The one good feeling you can return to time after time is that you've actually finished a novel. No small feat by any measure. Doing so often means you've neglected your family and friends for a period of time. The disappointment comes when you have nothing to show for your hard work. My wife, sensing my frustration of not securing an agent yet, remarked: "Not as easy as you'd thought it be,eh?"
That was not me slapping my wife, but instead reality going upside my head for anticipating success quickly. I've been a journalist for 28 years so I know how to write, interpret facts and deliver a story. Convincing an agent of that is as college football analyst Lee Corso would say, "Not so fast my friend." My novel, Operation Sandstorm, is a spy thriller and I've come to realize a majority of agents are hesitant to take on a first-time novelist in that genre because publishers are concerned about taking the risk of getting enough books sold to cover their cost.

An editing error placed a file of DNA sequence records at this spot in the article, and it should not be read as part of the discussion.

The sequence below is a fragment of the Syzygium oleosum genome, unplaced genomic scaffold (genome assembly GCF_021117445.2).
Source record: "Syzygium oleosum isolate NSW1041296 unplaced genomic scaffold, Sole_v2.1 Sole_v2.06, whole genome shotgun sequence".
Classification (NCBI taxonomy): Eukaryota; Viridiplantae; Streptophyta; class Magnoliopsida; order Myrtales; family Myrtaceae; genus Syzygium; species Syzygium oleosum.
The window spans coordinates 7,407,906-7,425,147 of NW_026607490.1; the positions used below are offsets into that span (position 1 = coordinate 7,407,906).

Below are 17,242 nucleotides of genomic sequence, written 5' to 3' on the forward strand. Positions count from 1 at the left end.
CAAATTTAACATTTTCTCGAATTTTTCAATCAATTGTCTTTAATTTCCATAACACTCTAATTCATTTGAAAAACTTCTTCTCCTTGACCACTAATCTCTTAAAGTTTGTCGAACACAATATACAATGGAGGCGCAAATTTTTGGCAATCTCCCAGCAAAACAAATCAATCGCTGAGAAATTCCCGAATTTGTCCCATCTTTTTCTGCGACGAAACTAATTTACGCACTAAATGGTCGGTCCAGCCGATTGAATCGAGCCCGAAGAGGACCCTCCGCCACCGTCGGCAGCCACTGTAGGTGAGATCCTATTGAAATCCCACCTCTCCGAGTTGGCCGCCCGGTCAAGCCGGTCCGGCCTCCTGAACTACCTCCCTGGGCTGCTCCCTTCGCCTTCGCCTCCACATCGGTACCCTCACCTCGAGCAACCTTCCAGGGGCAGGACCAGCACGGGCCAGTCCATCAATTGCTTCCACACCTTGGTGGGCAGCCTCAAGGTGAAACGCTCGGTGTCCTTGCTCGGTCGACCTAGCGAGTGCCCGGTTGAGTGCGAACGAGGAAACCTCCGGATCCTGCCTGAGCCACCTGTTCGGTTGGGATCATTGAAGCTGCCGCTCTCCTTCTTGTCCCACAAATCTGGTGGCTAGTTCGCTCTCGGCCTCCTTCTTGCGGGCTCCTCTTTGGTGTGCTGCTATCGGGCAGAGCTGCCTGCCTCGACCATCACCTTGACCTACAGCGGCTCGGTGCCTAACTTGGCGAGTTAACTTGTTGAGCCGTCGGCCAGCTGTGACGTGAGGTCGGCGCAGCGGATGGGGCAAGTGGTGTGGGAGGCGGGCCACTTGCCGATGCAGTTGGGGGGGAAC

Now, if I wanted to write a book that fit into the YA (young adult) crowd, which is highly popular now, I'd probably peak an agent's interest. Or, if you have a vampire detective investigating killer werewolves with a shape shifting assassin on the loose, you're as good as gold.
Those topics don't work for me. I grew up on spy thrillers. I started reading Ian Fleming long before it was age appropriate for me to do so. I transitioned into a series of escapism novels perfect for a budding teenager known as Nick Carter: Killmaster. Thank goodness for EBay because I tracked down a number of the titles and they're now part of my library.